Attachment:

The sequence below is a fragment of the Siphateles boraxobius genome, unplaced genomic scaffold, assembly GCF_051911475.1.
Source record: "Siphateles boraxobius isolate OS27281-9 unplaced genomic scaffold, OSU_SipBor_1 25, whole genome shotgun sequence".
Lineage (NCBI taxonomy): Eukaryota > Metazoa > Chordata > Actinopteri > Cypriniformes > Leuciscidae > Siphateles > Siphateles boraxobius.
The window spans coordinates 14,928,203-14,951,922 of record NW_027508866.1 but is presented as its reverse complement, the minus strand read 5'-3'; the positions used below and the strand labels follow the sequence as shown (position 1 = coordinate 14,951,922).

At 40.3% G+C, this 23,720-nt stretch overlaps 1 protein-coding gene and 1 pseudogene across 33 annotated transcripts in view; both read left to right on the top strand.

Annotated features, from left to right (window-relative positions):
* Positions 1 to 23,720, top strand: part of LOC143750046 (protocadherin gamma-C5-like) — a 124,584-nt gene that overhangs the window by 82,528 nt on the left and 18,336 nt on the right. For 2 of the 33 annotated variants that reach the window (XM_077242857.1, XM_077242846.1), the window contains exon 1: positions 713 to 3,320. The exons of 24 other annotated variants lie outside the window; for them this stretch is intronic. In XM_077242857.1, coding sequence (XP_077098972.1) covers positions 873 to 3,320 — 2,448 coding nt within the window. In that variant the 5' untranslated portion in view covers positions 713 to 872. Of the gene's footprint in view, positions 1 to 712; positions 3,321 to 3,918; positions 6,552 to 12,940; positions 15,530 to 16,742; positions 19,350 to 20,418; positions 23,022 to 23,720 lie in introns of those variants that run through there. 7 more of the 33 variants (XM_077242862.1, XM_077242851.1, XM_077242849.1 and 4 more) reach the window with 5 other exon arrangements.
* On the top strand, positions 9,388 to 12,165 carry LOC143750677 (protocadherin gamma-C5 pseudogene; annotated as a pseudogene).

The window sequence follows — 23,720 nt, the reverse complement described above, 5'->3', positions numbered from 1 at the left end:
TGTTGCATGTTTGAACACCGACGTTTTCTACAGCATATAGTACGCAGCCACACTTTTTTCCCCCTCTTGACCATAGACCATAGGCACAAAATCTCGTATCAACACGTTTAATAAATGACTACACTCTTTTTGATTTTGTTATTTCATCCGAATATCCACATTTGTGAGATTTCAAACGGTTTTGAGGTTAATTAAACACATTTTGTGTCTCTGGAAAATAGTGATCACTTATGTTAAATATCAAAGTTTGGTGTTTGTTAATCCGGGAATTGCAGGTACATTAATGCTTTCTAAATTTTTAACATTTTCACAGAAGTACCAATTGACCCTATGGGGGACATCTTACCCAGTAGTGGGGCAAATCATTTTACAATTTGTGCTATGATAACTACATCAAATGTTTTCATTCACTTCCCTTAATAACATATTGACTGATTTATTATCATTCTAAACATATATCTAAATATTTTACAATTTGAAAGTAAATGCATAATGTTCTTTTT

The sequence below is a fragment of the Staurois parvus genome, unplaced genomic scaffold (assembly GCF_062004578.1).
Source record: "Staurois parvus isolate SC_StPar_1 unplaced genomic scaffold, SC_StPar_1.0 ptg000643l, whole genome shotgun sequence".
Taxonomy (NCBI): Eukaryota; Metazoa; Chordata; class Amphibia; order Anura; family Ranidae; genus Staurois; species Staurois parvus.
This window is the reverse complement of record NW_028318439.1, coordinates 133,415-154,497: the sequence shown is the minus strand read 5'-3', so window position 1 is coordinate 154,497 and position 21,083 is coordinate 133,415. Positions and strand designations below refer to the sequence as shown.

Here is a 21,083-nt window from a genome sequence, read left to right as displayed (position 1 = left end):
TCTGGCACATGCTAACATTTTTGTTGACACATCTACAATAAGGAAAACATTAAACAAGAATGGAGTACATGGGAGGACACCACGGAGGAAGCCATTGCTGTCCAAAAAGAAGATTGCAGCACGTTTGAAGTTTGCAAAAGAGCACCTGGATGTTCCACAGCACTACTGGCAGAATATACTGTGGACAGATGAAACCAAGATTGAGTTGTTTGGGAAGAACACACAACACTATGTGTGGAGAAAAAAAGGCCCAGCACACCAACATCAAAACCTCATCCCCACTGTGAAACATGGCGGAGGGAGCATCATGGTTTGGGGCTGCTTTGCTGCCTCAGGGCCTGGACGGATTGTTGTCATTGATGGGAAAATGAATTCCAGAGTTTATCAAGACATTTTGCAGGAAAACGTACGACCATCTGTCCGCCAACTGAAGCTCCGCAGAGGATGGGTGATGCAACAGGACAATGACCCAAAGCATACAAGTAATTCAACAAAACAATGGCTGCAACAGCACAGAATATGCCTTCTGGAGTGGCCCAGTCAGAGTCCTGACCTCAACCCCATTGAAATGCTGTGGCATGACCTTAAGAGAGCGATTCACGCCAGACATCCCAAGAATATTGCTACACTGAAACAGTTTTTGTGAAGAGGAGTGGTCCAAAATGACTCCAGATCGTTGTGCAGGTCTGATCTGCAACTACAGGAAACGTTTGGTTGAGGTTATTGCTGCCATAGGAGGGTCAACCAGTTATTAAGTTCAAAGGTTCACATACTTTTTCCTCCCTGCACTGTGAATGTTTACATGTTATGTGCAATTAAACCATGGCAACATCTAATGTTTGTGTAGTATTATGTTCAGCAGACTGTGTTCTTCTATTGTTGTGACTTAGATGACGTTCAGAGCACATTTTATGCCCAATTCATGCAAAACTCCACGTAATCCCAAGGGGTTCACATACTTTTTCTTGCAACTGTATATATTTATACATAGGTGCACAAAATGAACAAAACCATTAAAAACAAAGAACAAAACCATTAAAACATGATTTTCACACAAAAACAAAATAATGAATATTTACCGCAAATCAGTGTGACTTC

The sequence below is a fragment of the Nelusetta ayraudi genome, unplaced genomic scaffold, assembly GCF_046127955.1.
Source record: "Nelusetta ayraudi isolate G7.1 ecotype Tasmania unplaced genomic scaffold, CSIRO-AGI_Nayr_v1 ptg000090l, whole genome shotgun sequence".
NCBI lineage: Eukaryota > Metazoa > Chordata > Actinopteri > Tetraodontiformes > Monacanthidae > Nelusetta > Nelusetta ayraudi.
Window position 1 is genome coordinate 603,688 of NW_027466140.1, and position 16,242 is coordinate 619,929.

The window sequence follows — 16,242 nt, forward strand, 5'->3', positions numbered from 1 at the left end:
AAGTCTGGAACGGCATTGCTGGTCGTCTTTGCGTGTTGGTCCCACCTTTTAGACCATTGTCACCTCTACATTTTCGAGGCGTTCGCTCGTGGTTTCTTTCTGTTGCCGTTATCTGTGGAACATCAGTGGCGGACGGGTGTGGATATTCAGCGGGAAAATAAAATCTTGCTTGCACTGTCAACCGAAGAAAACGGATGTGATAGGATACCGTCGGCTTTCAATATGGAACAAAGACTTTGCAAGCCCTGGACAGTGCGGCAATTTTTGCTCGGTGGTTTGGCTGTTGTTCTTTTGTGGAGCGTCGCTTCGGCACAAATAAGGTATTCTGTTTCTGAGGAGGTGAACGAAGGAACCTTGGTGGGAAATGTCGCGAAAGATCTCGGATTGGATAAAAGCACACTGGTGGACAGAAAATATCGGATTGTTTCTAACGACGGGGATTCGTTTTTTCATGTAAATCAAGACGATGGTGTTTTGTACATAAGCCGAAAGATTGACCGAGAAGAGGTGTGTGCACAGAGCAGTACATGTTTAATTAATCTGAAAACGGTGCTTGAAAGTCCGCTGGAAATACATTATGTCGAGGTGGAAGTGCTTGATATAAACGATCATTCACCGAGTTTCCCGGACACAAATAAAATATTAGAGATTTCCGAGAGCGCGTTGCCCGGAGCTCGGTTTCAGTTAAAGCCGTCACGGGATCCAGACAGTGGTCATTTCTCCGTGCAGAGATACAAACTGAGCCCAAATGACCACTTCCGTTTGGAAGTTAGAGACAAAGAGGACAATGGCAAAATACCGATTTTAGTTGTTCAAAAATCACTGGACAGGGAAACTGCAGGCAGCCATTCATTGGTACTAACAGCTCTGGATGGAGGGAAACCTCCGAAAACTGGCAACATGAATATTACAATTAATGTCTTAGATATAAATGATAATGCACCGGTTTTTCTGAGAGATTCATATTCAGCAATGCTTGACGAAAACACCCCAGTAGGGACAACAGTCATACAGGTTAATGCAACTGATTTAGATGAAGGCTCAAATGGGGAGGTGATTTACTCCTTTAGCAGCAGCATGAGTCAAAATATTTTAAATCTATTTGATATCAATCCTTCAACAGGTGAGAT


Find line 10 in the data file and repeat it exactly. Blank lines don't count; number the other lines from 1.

TGTTGCATGTTTGAACACCGACGTTTTCTACAGCATATAGTACGCAGCCACACTTTTTTCCCCCTCTTGACCATAGACCATAGGCACAAAATCTCGTATCAACACGTTTAATAAATGACTACACTCTTTTTGATTTTGTTATTTCATCCGAATATCCACATTTGTGAGATTTCAAACGGTTTTGAGGTTAATTAAACACATTTTGTGTCTCTGGAAAATAGTGATCACTTATGTTAAATATCAAAGTTTGGTGTTTGTTAATCCGGGAATTGCAGGTACATTAATGCTTTCTAAATTTTTAACATTTTCACAGAAGTACCAATTGACCCTATGGGGGACATCTTACCCAGTAGTGGGGCAAATCATTTTACAATTTGTGCTATGATAACTACATCAAATGTTTTCATTCACTTCCCTTAATAACATATTGACTGATTTATTATCATTCTAAACATATATCTAAATATTTTACAATTTGAAAGTAAATGCATAATGTTCTTTTT